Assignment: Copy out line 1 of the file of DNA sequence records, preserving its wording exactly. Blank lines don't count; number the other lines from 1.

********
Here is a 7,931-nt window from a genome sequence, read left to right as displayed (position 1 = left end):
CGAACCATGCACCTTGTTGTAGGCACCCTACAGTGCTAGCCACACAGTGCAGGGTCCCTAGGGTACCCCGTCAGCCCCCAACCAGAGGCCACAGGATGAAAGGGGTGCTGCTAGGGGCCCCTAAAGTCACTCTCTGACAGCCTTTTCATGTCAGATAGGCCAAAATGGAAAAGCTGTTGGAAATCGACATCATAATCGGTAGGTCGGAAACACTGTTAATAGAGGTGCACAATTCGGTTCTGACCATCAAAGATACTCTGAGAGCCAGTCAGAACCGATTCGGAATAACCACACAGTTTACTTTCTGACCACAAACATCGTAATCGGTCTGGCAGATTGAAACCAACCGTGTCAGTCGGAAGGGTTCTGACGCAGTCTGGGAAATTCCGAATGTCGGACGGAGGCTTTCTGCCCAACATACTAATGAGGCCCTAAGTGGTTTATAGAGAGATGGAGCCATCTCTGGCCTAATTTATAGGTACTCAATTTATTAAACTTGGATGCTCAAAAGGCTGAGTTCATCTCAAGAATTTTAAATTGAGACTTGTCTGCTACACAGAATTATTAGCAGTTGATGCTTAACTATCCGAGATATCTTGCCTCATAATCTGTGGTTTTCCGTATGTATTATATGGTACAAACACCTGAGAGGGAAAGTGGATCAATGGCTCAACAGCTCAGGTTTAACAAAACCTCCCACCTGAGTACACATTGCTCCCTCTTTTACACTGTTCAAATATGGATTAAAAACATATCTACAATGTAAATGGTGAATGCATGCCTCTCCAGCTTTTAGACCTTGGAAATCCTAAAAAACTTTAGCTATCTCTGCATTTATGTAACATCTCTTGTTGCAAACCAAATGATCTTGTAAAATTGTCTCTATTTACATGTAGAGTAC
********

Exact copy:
Here is a 7,931-nt window from a genome sequence, read left to right as displayed (position 1 = left end):